When it comes to grocery payments, shoppers are stuck in the past, compared to their retail, restaurant and travel payments.
For PYMNTS’ recent study “How Consumers Perceive Surcharge Prompts,” created in collaboration with Payroc, we surveyed 2,879 U.S. credit card users in March to learn more about their payment habits, preferences and attitudes.
The study’s findings suggest that when it comes to grocery purchases, more so than when it comes to other kinds of spending, consumers tend to opt for debit.
In fact, the study found that 42% of grocery transactions were conducted through debit card payments, well above the 32% conducted through credit card payments, the 13% paid for with cash or check, the 6% paid for with digital wallets, or the almost negligible share paid for with gift cards or other payment methods.
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In contrast, only 38% of retail transactions and restaurant transactions and 27% of travel transactions were paid for with debit cards. Meanwhile, 7% of retail purchases, 8% of restaurant purchases, and a full 14% of travel purchases were made via digital wallet.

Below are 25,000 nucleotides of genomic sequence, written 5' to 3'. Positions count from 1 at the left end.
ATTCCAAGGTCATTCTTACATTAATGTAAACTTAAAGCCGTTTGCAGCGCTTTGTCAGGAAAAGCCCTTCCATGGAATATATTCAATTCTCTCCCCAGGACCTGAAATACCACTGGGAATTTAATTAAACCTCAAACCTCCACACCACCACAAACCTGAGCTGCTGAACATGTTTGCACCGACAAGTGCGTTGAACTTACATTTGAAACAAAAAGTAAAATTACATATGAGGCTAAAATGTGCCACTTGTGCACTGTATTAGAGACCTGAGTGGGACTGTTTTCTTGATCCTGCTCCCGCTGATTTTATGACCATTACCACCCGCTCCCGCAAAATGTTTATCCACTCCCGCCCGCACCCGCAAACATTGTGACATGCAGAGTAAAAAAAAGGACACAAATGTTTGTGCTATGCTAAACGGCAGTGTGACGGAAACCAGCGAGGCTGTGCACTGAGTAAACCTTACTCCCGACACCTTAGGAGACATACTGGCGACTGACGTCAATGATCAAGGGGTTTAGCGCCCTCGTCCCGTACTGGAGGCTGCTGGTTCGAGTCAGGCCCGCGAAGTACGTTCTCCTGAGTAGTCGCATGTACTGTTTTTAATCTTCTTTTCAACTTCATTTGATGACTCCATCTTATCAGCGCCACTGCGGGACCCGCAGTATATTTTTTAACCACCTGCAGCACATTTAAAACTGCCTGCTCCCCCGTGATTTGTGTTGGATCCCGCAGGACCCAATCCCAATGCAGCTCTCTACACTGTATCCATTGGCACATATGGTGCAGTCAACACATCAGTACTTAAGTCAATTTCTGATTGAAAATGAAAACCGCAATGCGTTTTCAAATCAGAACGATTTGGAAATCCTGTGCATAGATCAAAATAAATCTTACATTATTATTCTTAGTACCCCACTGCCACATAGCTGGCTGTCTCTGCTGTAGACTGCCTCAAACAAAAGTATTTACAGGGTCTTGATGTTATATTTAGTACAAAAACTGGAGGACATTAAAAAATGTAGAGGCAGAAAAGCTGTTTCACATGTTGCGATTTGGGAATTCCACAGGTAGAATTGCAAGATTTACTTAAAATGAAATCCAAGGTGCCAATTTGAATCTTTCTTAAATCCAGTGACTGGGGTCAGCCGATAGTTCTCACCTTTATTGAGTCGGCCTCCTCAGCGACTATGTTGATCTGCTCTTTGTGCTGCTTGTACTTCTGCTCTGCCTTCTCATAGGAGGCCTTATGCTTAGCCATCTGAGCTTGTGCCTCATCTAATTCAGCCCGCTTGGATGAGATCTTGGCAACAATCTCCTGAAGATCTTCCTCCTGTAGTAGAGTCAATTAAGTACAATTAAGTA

These relatively smaller fractions, however, do not mean that the majority of consumers avoid using debit cards to pay for their retailer and restaurant purchases. In fact, just shy of two-thirds of consumers reported having used debit cards at retail stores or restaurants in the past year.
However, both restaurant and retail customers spend more when they opt to use their credit cards instead of their debit cards. The study found that the average expenditure at restaurants via credit card is about $51, compared to just $34 via debit card. Similarly, the average retail expenditure via credit card came in at $105, compared to $68 via debit card.
In fact, consumers proved to be even more conservative in their debit card purchases than in the purchases they paid for in cash, with the average restaurant cash purchase amounting to $35 and the average retail cash purchase to $90.
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